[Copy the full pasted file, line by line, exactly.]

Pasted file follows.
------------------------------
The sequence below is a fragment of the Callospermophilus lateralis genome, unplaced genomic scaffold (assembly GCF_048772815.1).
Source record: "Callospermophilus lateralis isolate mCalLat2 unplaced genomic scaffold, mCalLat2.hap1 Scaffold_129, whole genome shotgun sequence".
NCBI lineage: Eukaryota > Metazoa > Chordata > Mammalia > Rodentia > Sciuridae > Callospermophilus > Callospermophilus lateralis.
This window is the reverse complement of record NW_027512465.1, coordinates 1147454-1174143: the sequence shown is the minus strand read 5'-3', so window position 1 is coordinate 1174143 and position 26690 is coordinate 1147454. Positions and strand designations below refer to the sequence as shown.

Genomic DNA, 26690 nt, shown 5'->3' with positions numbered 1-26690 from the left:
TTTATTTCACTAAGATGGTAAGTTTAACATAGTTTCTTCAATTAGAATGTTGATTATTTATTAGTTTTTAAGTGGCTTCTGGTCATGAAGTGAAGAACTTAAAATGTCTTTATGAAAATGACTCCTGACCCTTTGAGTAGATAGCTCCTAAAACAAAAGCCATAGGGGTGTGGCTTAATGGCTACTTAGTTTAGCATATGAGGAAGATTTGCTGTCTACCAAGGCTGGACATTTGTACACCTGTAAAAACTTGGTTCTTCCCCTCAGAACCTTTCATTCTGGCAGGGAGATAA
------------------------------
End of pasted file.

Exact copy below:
The sequence below is a fragment of the Callospermophilus lateralis genome, unplaced genomic scaffold (assembly GCF_048772815.1).
Source record: "Callospermophilus lateralis isolate mCalLat2 unplaced genomic scaffold, mCalLat2.hap1 Scaffold_129, whole genome shotgun sequence".
NCBI lineage: Eukaryota > Metazoa > Chordata > Mammalia > Rodentia > Sciuridae > Callospermophilus > Callospermophilus lateralis.
This window is the reverse complement of record NW_027512465.1, coordinates 1147454-1174143: the sequence shown is the minus strand read 5'-3', so window position 1 is coordinate 1174143 and position 26690 is coordinate 1147454. Positions and strand designations below refer to the sequence as shown.

Genomic DNA, 26690 nt, shown 5'->3' with positions numbered 1-26690 from the left:
TTTATTTCACTAAGATGGTAAGTTTAACATAGTTTCTTCAATTAGAATGTTGATTATTTATTAGTTTTTAAGTGGCTTCTGGTCATGAAGTGAAGAACTTAAAATGTCTTTATGAAAATGACTCCTGACCCTTTGAGTAGATAGCTCCTAAAACAAAAGCCATAGGGGTGTGGCTTAATGGCTACTTAGTTTAGCATATGAGGAAGATTTGCTGTCTACCAAGGCTGGACATTTGTACACCTGTAAAAACTTGGTTCTTCCCCTCAGAACCTTTCATTCTGGCAGGGAGATAA